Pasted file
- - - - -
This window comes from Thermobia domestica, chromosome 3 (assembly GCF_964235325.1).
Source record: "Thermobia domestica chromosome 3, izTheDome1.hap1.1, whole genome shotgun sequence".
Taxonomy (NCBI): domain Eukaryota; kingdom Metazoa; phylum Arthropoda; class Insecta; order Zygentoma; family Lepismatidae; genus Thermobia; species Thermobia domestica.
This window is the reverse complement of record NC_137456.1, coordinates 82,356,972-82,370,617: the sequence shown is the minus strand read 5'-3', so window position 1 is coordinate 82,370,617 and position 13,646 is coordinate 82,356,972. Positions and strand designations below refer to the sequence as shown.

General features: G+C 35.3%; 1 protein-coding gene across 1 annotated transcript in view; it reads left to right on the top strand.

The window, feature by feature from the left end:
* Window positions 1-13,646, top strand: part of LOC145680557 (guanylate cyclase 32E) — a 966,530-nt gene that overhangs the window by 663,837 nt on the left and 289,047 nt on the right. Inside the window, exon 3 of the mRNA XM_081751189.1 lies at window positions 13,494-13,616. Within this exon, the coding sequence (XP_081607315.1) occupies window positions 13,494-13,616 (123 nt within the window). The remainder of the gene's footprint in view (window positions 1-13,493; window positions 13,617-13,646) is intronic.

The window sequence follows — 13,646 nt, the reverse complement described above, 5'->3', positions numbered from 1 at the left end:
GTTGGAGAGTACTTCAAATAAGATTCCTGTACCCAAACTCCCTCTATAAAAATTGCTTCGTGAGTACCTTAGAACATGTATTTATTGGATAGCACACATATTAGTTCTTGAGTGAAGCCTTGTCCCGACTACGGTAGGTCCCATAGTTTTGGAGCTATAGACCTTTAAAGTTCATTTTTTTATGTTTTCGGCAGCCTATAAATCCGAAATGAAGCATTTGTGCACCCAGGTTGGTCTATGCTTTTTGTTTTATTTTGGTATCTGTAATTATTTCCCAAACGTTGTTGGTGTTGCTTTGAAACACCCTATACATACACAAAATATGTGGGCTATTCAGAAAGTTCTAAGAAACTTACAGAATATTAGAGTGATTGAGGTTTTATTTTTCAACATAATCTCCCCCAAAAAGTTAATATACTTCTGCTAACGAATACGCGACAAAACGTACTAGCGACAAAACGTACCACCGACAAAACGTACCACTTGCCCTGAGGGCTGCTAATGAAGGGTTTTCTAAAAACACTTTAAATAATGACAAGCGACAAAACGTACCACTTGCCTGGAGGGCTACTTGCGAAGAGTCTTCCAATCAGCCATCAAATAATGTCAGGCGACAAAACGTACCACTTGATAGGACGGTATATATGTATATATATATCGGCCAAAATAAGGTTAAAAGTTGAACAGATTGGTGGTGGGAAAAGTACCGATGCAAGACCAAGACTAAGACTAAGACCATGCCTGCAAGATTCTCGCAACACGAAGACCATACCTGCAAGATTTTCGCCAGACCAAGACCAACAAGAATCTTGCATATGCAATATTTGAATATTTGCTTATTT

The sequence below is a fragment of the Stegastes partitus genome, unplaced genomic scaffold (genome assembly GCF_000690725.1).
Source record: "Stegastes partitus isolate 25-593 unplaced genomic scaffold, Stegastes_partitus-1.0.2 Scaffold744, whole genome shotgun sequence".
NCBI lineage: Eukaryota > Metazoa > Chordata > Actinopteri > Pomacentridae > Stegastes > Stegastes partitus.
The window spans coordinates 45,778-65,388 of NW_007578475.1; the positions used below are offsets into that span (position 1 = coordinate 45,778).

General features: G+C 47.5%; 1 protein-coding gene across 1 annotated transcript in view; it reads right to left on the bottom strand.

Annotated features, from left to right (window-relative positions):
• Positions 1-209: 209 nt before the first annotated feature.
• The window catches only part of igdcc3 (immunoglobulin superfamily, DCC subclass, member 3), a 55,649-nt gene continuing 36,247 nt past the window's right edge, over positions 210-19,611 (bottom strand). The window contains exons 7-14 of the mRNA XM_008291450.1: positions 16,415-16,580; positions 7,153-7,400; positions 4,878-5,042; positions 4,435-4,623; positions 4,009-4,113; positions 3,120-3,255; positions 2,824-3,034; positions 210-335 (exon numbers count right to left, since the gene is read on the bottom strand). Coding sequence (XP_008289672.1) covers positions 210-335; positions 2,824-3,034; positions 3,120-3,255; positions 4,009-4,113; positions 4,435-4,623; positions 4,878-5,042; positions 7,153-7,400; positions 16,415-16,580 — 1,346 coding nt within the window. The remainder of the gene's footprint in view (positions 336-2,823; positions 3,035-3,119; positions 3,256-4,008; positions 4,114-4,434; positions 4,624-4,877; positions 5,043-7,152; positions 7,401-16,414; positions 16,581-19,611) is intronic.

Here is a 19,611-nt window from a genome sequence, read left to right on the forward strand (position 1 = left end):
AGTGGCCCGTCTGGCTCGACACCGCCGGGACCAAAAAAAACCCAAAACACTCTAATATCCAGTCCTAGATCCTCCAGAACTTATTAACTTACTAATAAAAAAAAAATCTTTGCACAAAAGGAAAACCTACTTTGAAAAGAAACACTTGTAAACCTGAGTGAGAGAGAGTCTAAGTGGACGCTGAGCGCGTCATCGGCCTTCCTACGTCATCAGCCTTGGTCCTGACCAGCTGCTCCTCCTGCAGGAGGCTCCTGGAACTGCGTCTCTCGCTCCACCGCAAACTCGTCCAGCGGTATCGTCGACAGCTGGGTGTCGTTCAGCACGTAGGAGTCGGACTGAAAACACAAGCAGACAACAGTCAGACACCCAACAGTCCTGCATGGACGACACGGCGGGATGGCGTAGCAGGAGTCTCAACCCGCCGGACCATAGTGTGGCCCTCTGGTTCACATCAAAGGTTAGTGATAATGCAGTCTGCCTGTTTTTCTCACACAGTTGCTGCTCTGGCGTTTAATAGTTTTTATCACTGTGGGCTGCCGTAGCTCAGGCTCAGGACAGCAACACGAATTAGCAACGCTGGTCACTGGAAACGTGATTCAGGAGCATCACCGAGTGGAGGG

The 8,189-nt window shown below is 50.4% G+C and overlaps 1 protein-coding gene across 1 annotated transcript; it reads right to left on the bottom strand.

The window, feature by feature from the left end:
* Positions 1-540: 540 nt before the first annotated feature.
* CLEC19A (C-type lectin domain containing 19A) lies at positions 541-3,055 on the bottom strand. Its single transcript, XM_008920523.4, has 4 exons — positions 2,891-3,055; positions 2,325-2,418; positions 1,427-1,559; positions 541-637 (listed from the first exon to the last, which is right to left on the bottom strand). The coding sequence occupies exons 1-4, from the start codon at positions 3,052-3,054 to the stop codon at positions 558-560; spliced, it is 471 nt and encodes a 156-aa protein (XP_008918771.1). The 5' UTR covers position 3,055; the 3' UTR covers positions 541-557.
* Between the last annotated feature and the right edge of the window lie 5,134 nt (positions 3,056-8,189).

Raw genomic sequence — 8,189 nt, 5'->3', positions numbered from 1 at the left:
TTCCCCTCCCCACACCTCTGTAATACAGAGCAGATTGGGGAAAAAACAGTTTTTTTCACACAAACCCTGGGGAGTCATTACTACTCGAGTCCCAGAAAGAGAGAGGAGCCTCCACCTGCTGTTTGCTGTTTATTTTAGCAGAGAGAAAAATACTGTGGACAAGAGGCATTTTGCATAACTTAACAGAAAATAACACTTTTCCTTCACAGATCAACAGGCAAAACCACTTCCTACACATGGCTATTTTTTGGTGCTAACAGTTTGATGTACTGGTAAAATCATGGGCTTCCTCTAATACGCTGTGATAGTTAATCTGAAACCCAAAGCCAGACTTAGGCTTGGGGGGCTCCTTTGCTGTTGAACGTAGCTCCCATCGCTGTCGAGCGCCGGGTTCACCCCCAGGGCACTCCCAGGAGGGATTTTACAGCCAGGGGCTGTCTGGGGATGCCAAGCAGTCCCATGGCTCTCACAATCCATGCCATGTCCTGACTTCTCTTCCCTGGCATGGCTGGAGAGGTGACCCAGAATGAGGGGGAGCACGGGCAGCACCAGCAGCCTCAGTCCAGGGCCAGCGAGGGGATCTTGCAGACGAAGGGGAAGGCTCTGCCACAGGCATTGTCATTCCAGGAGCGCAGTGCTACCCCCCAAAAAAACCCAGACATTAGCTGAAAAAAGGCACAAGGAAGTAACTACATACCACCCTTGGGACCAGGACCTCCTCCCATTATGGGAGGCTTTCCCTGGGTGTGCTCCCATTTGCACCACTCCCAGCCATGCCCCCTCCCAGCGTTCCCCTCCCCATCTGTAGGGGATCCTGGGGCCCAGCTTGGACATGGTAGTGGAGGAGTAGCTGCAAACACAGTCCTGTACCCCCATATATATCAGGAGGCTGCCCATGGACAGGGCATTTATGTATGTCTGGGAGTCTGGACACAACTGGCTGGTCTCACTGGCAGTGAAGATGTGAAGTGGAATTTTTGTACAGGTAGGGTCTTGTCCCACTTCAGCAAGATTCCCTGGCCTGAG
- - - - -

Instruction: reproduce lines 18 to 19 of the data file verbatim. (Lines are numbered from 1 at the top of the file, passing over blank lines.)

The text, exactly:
Here is a 19,611-nt window from a genome sequence, read left to right on the forward strand (position 1 = left end):
AGTGGCCCGTCTGGCTCGACACCGCCGGGACCAAAAAAAACCCAAAACACTCTAATATCCAGTCCTAGATCCTCCAGAACTTATTAACTTACTAATAAAAAAAAAATCTTTGCACAAAAGGAAAACCTACTTTGAAAAGAAACACTTGTAAACCTGAGTGAGAGAGAGTCTAAGTGGACGCTGAGCGCGTCATCGGCCTTCCTACGTCATCAGCCTTGGTCCTGACCAGCTGCTCCTCCTGCAGGAGGCTCCTGGAACTGCGTCTCTCGCTCCACCGCAAACTCGTCCAGCGGTATCGTCGACAGCTGGGTGTCGTTCAGCACGTAGGAGTCGGACTGAAAACACAAGCAGACAACAGTCAGACACCCAACAGTCCTGCATGGACGACACGGCGGGATGGCGTAGCAGGAGTCTCAACCCGCCGGACCATAGTGTGGCCCTCTGGTTCACATCAAAGGTTAGTGATAATGCAGTCTGCCTGTTTTTCTCACACAGTTGCTGCTCTGGCGTTTAATAGTTTTTATCACTGTGGGCTGCCGTAGCTCAGGCTCAGGACAGCAACACGAATTAGCAACGCTGGTCACTGGAAACGTGATTCAGGAGCATCACCGAGTGGAGGG